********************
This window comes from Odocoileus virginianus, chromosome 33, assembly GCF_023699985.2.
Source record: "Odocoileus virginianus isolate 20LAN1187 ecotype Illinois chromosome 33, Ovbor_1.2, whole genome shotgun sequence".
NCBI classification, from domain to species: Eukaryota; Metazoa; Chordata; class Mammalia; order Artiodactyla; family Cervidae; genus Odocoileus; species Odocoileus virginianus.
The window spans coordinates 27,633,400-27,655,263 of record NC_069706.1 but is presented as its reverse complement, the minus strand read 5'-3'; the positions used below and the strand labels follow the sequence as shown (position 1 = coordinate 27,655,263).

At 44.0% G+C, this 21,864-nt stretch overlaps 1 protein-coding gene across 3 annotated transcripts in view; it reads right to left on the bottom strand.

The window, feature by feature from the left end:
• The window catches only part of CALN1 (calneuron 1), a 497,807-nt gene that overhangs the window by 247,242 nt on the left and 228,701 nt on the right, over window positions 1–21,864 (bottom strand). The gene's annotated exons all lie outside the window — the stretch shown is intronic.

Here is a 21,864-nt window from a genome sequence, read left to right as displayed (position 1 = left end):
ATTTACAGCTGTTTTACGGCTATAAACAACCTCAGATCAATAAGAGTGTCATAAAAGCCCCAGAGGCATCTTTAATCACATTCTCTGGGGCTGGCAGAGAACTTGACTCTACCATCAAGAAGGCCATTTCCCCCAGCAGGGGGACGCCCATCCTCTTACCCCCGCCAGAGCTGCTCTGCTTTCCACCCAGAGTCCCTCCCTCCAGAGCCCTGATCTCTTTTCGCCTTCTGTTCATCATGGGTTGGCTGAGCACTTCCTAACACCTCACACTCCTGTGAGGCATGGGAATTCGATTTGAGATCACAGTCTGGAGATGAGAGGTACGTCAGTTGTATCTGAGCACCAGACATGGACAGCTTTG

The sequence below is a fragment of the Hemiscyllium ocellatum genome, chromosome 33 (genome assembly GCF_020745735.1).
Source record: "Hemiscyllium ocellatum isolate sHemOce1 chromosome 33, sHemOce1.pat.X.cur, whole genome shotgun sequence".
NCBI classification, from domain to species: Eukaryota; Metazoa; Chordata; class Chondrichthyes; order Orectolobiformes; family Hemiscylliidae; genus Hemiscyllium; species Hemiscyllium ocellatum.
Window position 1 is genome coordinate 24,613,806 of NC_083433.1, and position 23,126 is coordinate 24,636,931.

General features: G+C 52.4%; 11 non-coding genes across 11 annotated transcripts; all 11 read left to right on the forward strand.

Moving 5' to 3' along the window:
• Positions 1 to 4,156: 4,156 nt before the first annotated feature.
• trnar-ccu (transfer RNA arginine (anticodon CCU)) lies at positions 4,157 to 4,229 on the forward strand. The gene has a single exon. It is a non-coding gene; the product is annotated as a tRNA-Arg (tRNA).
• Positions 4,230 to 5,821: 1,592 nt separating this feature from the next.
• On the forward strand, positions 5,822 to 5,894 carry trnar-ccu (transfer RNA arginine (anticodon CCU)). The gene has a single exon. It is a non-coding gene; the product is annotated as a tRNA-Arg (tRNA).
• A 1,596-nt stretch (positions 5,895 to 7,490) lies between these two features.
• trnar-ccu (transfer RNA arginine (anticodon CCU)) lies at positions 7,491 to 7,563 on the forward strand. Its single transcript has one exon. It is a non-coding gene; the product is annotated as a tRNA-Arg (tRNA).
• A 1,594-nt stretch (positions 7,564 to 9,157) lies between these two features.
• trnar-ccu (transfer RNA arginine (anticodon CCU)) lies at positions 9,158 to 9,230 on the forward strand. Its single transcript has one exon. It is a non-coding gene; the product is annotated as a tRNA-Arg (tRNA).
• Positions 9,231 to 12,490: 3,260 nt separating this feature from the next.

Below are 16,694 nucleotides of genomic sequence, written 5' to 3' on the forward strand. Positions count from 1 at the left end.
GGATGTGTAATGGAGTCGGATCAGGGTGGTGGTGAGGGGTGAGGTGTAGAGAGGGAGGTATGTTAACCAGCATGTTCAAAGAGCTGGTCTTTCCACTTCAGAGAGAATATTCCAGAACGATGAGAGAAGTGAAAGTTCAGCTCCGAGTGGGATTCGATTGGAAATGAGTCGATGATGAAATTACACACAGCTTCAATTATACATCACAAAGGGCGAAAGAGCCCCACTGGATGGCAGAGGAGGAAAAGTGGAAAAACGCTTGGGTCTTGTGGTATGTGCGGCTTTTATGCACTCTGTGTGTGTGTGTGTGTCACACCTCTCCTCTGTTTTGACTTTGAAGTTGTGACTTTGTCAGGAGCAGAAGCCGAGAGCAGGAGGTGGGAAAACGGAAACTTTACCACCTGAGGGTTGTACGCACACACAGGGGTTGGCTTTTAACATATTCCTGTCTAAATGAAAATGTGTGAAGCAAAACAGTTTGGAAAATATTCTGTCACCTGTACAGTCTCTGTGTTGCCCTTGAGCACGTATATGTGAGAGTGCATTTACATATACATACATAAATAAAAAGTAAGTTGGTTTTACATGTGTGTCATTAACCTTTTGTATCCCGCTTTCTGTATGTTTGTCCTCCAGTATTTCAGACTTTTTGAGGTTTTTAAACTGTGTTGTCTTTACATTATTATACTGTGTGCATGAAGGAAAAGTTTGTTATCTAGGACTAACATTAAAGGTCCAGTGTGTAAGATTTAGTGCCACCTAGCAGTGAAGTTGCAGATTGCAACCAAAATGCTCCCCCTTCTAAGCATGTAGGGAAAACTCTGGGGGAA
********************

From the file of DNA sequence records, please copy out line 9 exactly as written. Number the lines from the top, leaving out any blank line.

ATTTACAGCTGTTTTACGGCTATAAACAACCTCAGATCAATAAGAGTGTCATAAAAGCCCCAGAGGCATCTTTAATCACATTCTCTGGGGCTGGCAGAGAACTTGACTCTACCATCAAGAAGGCCATTTCCCCCAGCAGGGGGACGCCCATCCTCTTACCCCCGCCAGAGCTGCTCTGCTTTCCACCCAGAGTCCCTCCCTCCAGAGCCCTGATCTCTTTTCGCCTTCTGTTCATCATGGGTTGGCTGAGCACTTCCTAACACCTCACACTCCTGTGAGGCATGGGAATTCGATTTGAGATCACAGTCTGGAGATGAGAGGTACGTCAGTTGTATCTGAGCACCAGACATGGACAGCTTTG